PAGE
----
Videostroboscopy

Videostroboscopy is a state-of-the-art technique that allows one to examine not only the vocal cords and the surrounding structures, but also to observe how the vocal cords actually function (vibrate).

The videostrobe set-up consists of a stroboscopic unit (light source and microphone), a video camera, an endoscope, and a video recorder. The examination is performed by placing the endoscope in the back of the mouth while gently holding the tongue. This does not go down the throat and most patients tolerate this very well with little or no discomfort; a short acting anesthetic spray can be applied for those who have a sensitive "gag" reflex. For the approximately 10% of patients that cannot tolerate the oral endoscope, a flexible fiberoptic scope can be used that is passed through the nose after application of topical spray that decongests and anesthetizes - many patients scheduled for videostroboscopy have already had this second technique performed during their initial office visit. While the entire process takes approximately 30 minutes, only about two minutes is actually spent with the endoscope in place. The digital recording of the videoscopy is then reviewed with the patient, after which a report is forwarded to the ordering physician for analysis and diagnosis.

There is no particular preparation for this exam. There is no need for abstaining from food or drink prior to the testing. There is no need to avoid or change your present medication as none of these will have any influence on the procedure.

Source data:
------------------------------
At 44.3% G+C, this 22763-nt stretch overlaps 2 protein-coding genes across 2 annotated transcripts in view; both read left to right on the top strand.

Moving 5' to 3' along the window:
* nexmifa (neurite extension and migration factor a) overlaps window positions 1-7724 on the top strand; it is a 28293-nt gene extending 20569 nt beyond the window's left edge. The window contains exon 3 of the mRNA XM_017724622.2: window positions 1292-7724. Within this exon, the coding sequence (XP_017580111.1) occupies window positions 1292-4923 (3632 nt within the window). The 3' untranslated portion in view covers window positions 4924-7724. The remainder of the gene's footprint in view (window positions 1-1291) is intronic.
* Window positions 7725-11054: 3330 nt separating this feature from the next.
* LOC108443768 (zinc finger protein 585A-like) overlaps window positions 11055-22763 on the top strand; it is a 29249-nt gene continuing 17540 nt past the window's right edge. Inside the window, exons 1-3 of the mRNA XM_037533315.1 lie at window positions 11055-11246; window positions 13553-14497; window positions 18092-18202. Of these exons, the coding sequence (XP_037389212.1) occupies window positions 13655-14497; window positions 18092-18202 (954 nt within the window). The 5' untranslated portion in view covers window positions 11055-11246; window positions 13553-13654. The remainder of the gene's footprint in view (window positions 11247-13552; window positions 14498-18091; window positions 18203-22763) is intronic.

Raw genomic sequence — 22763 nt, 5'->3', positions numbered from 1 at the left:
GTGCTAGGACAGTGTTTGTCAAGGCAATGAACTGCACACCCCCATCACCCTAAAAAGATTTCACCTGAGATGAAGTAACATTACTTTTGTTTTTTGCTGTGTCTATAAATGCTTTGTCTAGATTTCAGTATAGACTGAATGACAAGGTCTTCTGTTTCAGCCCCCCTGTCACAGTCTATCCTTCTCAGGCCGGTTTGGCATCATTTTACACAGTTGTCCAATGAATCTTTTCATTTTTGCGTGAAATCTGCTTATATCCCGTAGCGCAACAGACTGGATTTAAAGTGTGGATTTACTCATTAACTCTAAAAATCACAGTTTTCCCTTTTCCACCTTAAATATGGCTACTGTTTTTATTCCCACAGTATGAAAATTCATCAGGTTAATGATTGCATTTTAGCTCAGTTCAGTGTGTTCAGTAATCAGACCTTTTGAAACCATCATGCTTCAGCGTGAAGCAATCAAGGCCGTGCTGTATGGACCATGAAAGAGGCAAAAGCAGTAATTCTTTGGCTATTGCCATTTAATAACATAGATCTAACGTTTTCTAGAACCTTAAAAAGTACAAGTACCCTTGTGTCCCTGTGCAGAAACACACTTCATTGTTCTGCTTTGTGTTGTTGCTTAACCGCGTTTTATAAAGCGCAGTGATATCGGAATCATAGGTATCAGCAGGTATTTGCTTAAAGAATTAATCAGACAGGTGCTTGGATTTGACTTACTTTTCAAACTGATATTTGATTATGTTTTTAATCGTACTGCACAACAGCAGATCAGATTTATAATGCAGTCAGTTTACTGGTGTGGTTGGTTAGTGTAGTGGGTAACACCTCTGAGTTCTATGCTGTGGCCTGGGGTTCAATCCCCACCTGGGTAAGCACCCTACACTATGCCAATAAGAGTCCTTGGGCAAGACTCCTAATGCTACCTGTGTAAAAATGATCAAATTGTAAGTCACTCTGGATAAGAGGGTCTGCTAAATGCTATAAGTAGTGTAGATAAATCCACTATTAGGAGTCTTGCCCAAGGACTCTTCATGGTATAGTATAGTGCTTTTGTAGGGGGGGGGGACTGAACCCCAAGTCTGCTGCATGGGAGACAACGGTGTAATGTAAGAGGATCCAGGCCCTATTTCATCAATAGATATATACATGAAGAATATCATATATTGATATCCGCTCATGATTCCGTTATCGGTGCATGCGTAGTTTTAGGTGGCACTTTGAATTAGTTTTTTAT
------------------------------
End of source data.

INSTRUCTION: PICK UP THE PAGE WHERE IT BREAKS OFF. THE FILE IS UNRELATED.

Typical stroboscopic findings:
A deviated septum may cause one or more of the following:

  • Vocal-fold cysts - benign lesions that more often occur in females, resulting from vocal misuse or over-use; symptoms include hoarseness, increased effort or soreness when speaking, and fatigue.
  • Vocal-fold polyps - contrasting from polyps in other parts of the body, vocal-fold polyps are benign lesions resulting from vocal misuse or over-use, possibly formed by the rupturing of small blood vessels as a result of trauma; symptoms include painless hoarseness, intermittent voice breaks, and sensation of a foreign body in the throat.
  • Vocal-fold nodules - benign lesions that occur typically in young women and adolescent boys as a result of vocal misuse or overuse and is a well known problem among professional and amateur singers; the primary symptom is painless hoarseness, which worsens after excessive voice use (e.g. cheering at a sporting event) and improves with rest.
  • Sulcus vocalis - the thinning or absence of a layer of tissue on the vocal cord required to produce sound. Although the cause is unclear, it is suspected that sulcus vocalis is a developmental disorder which occurs around adolescence, or possibly a long-term result of vocal cord hemorrhaging or cysts; symptoms include harsh hoarseness, difficulty speaking or being heard over background noise, and varying vocal pitch.

If you have any questions concerning your videostroboscopy, please do not hesitate to contact our office.